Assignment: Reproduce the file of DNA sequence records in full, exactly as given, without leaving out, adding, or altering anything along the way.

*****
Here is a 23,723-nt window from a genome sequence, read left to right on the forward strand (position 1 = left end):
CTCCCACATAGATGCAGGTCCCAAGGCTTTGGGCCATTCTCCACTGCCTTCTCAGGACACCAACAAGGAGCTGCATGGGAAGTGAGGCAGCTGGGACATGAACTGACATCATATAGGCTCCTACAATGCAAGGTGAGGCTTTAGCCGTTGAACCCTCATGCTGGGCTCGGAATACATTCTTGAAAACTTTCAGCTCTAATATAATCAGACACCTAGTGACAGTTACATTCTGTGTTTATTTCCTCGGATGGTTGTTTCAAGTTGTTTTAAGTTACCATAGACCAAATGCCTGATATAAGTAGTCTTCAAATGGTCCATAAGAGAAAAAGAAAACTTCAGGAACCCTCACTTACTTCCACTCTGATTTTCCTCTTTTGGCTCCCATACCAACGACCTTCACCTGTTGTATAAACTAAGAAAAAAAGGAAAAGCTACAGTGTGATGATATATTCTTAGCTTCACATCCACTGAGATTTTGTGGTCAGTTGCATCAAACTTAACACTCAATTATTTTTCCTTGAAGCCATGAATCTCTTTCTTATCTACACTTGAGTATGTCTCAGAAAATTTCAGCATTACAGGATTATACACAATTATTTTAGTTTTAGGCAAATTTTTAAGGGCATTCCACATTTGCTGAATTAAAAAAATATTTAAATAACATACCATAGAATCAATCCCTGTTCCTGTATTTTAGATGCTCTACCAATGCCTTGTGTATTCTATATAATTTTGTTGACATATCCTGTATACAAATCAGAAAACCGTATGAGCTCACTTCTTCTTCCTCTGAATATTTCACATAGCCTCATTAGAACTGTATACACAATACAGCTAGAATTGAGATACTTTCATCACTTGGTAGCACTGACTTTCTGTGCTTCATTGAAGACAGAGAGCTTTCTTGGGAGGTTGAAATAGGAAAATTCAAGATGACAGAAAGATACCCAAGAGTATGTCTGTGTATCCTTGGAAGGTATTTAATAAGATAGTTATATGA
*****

Here is a 23,723-nt window from a genome sequence, read left to right on the forward strand (position 1 = left end):
CTCCCACATAGATGCAGGTCCCAAGGCTTTGGGCCATTCTCCACTGCCTTCTCAGGACACCAACAAGGAGCTGCATGGGAAGTGAGGCAGCTGGGACATGAACTGACATCATATAGGCTCCTACAATGCAAGGTGAGGCTTTAGCCGTTGAACCCTCATGCTGGGCTCGGAATACATTCTTGAAAACTTTCAGCTCTAATATAATCAGACACCTAGTGACAGTTACATTCTGTGTTTATTTCCTCGGATGGTTGTTTCAAGTTGTTTTAAGTTACCATAGACCAAATGCCTGATATAAGTAGTCTTCAAATGGTCCATAAGAGAAAAAGAAAACTTCAGGAACCCTCACTTACTTCCACTCTGATTTTCCTCTTTTGGCTCCCATACCAACGACCTTCACCTGTTGTATAAACTAAGAAAAAAAGGAAAAGCTACAGTGTGATGATATATTCTTAGCTTCACATCCACTGAGATTTTGTGGTCAGTTGCATCAAACTTAACACTCAATTATTTTTCCTTGAAGCCATGAATCTCTTTCTTATCTACACTTGAGTATGTCTCAGAAAATTTCAGCATTACAGGATTATACACAATTATTTTAGTTTTAGGCAAATTTTTAAGGGCATTCCACATTTGCTGAATTAAAAAAATATTTAAATAACATACCATAGAATCAATCCCTGTTCCTGTATTTTAGATGCTCTACCAATGCCTTGTGTATTCTATATAATTTTGTTGACATATCCTGTATACAAATCAGAAAACCGTATGAGCTCACTTCTTCTTCCTCTGAATATTTCACATAGCCTCATTAGAACTGTATACACAATACAGCTAGAATTGAGATACTTTCATCACTTGGTAGCACTGACTTTCTGTGCTTCATTGAAGACAGAGAGCTTTCTTGGGAGGTTGAAATAGGAAAATTCAAGATGACAGAAAGATACCCAAGAGTATGTCTGTGTATCCTTGGAAGGTATTTAATAAGATAGTTATATGA